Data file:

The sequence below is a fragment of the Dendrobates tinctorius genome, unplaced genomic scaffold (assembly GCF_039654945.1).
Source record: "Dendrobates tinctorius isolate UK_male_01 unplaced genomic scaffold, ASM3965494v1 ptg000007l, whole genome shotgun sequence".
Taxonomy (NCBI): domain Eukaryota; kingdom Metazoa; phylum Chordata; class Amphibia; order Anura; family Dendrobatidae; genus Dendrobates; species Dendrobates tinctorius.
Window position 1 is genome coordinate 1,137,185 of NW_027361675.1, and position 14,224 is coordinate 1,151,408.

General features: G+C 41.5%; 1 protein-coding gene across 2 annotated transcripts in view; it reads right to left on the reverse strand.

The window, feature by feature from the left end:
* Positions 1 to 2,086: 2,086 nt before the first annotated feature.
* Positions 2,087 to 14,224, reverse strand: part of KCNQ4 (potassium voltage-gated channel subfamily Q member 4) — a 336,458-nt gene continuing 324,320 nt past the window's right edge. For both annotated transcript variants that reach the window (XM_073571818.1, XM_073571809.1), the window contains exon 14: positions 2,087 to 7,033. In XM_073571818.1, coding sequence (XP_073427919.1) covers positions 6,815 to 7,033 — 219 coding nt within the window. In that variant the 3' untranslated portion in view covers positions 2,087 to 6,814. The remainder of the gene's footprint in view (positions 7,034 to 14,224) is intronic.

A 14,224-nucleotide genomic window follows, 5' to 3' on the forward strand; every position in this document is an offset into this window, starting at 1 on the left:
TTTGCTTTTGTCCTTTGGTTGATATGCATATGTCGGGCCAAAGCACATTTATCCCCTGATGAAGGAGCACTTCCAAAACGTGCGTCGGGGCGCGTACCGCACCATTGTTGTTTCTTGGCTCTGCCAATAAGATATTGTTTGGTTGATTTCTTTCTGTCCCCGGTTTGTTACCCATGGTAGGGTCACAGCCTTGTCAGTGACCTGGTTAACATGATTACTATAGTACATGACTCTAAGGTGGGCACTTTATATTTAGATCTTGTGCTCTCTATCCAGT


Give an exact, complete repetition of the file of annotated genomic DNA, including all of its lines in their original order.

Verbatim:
The sequence below is a fragment of the Dendrobates tinctorius genome, unplaced genomic scaffold (assembly GCF_039654945.1).
Source record: "Dendrobates tinctorius isolate UK_male_01 unplaced genomic scaffold, ASM3965494v1 ptg000007l, whole genome shotgun sequence".
Taxonomy (NCBI): domain Eukaryota; kingdom Metazoa; phylum Chordata; class Amphibia; order Anura; family Dendrobatidae; genus Dendrobates; species Dendrobates tinctorius.
Window position 1 is genome coordinate 1,137,185 of NW_027361675.1, and position 14,224 is coordinate 1,151,408.

General features: G+C 41.5%; 1 protein-coding gene across 2 annotated transcripts in view; it reads right to left on the reverse strand.

The window, feature by feature from the left end:
* Positions 1 to 2,086: 2,086 nt before the first annotated feature.
* Positions 2,087 to 14,224, reverse strand: part of KCNQ4 (potassium voltage-gated channel subfamily Q member 4) — a 336,458-nt gene continuing 324,320 nt past the window's right edge. For both annotated transcript variants that reach the window (XM_073571818.1, XM_073571809.1), the window contains exon 14: positions 2,087 to 7,033. In XM_073571818.1, coding sequence (XP_073427919.1) covers positions 6,815 to 7,033 — 219 coding nt within the window. In that variant the 3' untranslated portion in view covers positions 2,087 to 6,814. The remainder of the gene's footprint in view (positions 7,034 to 14,224) is intronic.

A 14,224-nucleotide genomic window follows, 5' to 3' on the forward strand; every position in this document is an offset into this window, starting at 1 on the left:
TTTGCTTTTGTCCTTTGGTTGATATGCATATGTCGGGCCAAAGCACATTTATCCCCTGATGAAGGAGCACTTCCAAAACGTGCGTCGGGGCGCGTACCGCACCATTGTTGTTTCTTGGCTCTGCCAATAAGATATTGTTTGGTTGATTTCTTTCTGTCCCCGGTTTGTTACCCATGGTAGGGTCACAGCCTTGTCAGTGACCTGGTTAACATGATTACTATAGTACATGACTCTAAGGTGGGCACTTTATATTTAGATCTTGTGCTCTCTATCCAGT